3. Intergenerational and Intragenerational solidarity. We are urged to live a “global solidarity”, and the international community especially is encouraged to place the common good above national and private interests.

economic activity needs to consider the fact that “every economic decision has a moral consequence” [16] and thus show increased respect for the environment. When making use of natural resources, we should be concerned for their protection and consider the cost entailed – environmentally and socially – as an essential part of the overall expenses incurred. The international community and national governments are responsible for sending the right signals in order to combat effectively the misuse of the environment. To protect the environment, and to safeguard natural resources and the climate, there is a need to act in accordance with clearly defined rules, also from the juridical and economic standpoint, while at the same time taking into due account the solidarity we owe to those living in the poorer areas of our world and to future generations.”

4. The role of the Church. The importance of the environment for the Church is continually affirmed. Moreover, responding to this responsibility the Church’s role is to uphold the dignity of the human person and the value of creation. The ‘human ecology’ is continually emphasized as well as a patrimony of values and the “inviolability of human life at every stage”.

“The Church has a responsibility towards creation, and she considers it her duty to exercise that responsibility in public life, in order to protect earth, water and air as gifts of God the Creator meant for everyone, and above all to save mankind from the danger of self-destruction. The degradation of nature is closely linked to the cultural models shaping human coexistence: consequently, “when ‘human ecology’ is respected within society, environmental ecology also benefits”.[27] Young people cannot be asked to respect the environment if they are not helped, within families and society as a whole, to respect themselves.”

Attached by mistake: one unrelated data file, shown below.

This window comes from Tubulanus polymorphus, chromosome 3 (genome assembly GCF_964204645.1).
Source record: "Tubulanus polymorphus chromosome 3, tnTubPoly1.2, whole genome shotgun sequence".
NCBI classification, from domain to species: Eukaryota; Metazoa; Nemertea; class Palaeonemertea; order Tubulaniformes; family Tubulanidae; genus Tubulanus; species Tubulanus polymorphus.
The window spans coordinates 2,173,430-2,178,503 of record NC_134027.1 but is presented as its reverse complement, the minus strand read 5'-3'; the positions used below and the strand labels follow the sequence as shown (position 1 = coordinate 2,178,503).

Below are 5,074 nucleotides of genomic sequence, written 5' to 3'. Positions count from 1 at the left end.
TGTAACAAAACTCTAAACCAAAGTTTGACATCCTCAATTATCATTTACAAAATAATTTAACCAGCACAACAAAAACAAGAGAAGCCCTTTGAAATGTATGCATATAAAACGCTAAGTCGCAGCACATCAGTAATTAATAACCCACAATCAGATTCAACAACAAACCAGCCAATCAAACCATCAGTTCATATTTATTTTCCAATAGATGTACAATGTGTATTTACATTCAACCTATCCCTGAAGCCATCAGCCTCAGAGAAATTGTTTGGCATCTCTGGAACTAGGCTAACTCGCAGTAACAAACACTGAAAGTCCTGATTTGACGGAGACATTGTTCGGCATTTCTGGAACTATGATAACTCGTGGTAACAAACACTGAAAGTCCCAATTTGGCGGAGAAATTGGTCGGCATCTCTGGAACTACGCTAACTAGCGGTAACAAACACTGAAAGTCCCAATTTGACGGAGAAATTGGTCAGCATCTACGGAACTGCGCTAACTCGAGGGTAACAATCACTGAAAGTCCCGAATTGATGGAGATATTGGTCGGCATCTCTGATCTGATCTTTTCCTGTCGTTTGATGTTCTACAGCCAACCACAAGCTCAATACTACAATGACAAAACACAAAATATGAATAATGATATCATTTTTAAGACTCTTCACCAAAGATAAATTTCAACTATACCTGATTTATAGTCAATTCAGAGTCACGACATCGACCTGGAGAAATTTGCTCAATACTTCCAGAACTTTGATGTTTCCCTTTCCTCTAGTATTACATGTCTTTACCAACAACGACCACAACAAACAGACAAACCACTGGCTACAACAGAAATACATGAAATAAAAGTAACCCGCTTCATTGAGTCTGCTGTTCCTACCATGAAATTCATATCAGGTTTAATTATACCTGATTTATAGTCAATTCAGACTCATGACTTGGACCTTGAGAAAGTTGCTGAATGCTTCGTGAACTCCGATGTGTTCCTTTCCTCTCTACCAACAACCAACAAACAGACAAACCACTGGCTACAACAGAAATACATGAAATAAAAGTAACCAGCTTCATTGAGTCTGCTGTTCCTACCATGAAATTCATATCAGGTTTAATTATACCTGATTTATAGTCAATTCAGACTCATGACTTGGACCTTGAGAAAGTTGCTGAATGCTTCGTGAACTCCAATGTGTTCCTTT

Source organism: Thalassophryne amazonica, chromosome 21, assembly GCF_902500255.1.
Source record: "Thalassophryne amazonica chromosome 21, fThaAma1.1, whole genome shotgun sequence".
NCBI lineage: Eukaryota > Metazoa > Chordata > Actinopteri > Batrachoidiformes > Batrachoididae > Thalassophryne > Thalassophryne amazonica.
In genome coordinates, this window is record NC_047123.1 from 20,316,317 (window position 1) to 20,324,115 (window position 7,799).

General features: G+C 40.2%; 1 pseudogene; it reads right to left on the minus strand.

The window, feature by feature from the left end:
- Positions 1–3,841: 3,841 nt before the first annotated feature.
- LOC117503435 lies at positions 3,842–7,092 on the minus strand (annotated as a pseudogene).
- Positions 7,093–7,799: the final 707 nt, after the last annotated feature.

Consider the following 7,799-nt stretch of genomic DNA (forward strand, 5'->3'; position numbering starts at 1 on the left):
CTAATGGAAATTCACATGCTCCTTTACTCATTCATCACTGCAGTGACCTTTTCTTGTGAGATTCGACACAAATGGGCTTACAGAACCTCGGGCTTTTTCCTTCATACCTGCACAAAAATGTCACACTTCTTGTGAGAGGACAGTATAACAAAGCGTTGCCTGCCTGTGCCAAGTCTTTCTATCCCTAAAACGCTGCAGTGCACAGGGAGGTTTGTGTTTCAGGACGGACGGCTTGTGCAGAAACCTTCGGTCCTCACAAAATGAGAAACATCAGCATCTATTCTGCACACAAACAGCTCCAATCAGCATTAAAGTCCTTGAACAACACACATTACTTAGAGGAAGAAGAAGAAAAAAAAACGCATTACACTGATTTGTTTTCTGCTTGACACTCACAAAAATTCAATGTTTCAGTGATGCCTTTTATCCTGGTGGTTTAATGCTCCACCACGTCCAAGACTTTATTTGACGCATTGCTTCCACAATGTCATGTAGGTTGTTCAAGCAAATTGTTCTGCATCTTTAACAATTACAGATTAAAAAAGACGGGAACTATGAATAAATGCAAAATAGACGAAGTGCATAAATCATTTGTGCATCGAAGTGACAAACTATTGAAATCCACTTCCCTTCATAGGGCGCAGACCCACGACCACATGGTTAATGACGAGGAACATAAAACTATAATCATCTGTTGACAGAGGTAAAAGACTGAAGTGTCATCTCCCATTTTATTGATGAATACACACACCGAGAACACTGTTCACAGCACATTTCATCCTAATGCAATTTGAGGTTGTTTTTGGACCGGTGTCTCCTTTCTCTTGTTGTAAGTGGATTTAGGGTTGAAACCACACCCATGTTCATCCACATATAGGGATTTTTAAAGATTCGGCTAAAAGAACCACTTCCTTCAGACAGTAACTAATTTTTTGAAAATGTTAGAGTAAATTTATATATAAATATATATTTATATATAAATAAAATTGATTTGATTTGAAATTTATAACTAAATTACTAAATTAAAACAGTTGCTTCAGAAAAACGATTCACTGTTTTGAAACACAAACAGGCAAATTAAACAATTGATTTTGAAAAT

5. The place of humankind and philosophical misconceptions. The place of humanity within creation must be upheld as having a superior dignity and calling but at the same time with the serious responsibility of being stewards of creation. This avoids both the temptation of human beings to abdicate from their role of caring for creation on one extreme and exploiting nature despondently on the other.

a correct understanding of the relationship between man and the environment will not end by absolutizing nature or by considering it more important than the human person. If the Church’s magisterium expresses grave misgivings about notions of the environment inspired by ecocentrism and biocentrism, it is because such notions eliminate the difference of identity and worth between the human person and other living things. In the name of a supposedly egalitarian vision of the “dignity” of all living creatures, such notions end up abolishing the distinctiveness and superior role of human beings. They also open the way to a new pantheism tinged with neo-paganism, which would see the source of man’s salvation in nature alone, understood in purely naturalistic terms. The Church, for her part, is concerned that the question be approached in a balanced way, with respect for the “grammar” which the Creator has inscribed in his handiwork by giving man the role of a steward and administrator with responsibility over creation, a role which man must certainly not abuse, but also one which he may not abdicate. In the same way, the opposite position, which would absolutize technology and human power, results in a grave assault not only on nature, but also on human dignity itself.”